The Northern Bank was founded in February of 1835 when the Kentucky General Assembly in Frankfort granted a charter to the Northern Bank of Kentucky. The institution immediately purchased the branch banking house, debts and specie of the Lexington branch of the Bank of the United States. In addition, this concern was appointed agent to settle the affairs of the Lexington branch.
The bank's Commissioners were John Tilford (President), John Wesley Hunt (see Profiles), John Brand, Benjamin Gratz, Leslie Combs, Charles Carr, Dudley M. Craig, Walter Dunn and Robert S. Todd (see Profiles).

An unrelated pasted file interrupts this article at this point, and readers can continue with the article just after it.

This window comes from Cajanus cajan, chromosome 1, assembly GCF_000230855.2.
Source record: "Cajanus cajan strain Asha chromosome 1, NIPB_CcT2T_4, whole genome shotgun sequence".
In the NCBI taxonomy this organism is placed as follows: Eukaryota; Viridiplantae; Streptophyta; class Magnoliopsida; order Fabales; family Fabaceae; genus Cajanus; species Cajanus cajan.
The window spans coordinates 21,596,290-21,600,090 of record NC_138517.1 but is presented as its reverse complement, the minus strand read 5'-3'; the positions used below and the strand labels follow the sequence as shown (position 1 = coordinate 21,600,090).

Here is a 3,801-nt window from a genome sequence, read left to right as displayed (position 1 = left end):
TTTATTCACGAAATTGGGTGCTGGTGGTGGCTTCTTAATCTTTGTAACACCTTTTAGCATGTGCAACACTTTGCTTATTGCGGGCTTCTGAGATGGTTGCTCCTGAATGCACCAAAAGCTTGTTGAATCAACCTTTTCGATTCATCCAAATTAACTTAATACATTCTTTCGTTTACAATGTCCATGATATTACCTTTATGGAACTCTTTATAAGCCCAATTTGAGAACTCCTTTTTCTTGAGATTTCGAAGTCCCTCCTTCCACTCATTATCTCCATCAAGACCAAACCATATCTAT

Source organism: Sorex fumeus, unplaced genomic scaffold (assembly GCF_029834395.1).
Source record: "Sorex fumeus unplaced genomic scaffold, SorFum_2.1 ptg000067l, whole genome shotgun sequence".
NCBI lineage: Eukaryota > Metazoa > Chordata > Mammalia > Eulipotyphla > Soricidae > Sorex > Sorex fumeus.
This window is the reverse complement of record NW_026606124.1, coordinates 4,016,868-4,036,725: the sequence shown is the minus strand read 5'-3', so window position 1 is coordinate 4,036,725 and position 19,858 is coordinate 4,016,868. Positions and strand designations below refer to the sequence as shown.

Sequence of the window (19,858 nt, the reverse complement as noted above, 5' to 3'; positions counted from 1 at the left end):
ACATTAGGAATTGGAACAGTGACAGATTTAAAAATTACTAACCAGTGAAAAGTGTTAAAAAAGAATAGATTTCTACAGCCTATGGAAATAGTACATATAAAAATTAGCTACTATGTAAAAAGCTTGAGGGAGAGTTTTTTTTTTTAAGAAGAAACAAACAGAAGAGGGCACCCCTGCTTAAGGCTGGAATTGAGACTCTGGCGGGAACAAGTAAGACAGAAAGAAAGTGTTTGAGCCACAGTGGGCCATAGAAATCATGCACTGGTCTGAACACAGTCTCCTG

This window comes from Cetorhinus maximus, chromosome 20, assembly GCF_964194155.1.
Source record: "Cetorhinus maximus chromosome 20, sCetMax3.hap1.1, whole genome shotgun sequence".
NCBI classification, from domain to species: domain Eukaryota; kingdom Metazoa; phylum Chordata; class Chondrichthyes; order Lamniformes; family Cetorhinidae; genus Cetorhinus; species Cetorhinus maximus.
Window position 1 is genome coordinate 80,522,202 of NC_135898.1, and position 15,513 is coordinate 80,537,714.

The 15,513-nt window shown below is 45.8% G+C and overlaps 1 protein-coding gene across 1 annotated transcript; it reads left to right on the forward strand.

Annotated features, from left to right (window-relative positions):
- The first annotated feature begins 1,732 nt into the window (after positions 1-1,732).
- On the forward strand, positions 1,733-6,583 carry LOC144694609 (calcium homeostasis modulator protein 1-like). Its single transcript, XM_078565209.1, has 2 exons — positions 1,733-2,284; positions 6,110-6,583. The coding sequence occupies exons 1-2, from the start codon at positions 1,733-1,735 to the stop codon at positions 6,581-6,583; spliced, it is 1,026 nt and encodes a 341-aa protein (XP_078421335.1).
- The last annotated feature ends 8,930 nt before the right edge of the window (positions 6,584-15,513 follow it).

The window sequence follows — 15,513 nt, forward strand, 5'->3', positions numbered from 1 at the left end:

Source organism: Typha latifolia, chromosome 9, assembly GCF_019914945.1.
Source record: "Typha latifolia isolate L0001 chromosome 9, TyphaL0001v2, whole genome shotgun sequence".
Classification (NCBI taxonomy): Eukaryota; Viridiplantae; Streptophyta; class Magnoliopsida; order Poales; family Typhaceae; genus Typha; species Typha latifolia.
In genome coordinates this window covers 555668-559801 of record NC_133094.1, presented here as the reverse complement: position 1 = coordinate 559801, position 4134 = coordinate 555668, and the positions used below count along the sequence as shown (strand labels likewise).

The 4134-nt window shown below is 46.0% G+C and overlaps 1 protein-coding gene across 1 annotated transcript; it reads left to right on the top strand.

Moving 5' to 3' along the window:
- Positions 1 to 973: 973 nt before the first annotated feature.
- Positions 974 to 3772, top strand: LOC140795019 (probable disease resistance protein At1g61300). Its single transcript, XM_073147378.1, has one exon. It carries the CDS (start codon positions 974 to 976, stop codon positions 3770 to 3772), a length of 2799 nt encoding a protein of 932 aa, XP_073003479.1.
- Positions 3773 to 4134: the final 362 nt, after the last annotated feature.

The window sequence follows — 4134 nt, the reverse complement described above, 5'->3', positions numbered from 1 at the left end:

Branches of the Northern Bank were established in Richmond, Paris, Louisville, Covington, Barbourville and Glasgow.
The bank's Presidents were John Tilford (1835 to 1852), Matthew T. Scott (1852 to 1858), Madison C. Johnson (1858 to 1886), Joseph Clark (1886 to 1887 - see Profiles), W. D. Boswell (1887 to 1888) and Judge Joseph D. Hunt (1888 to 1899).
For years, the "Old Northern" was the largest bank in Lexington and regarded as the strongest financial institution in the state. However, in 1898 its stockholders voted to voluntarily liquidate the bank due to the heavy taxation of capital. At the time the bank's capital was in excess of one million eight hundred thousand dollars. By 1899, the Northern Bank dissolved, with its accounts being taken over by the other banks in Lexington. Throughout its history, the bank operated in the same building, formerly the Bank of the United States Branch, on the corner of Short and Market Streets.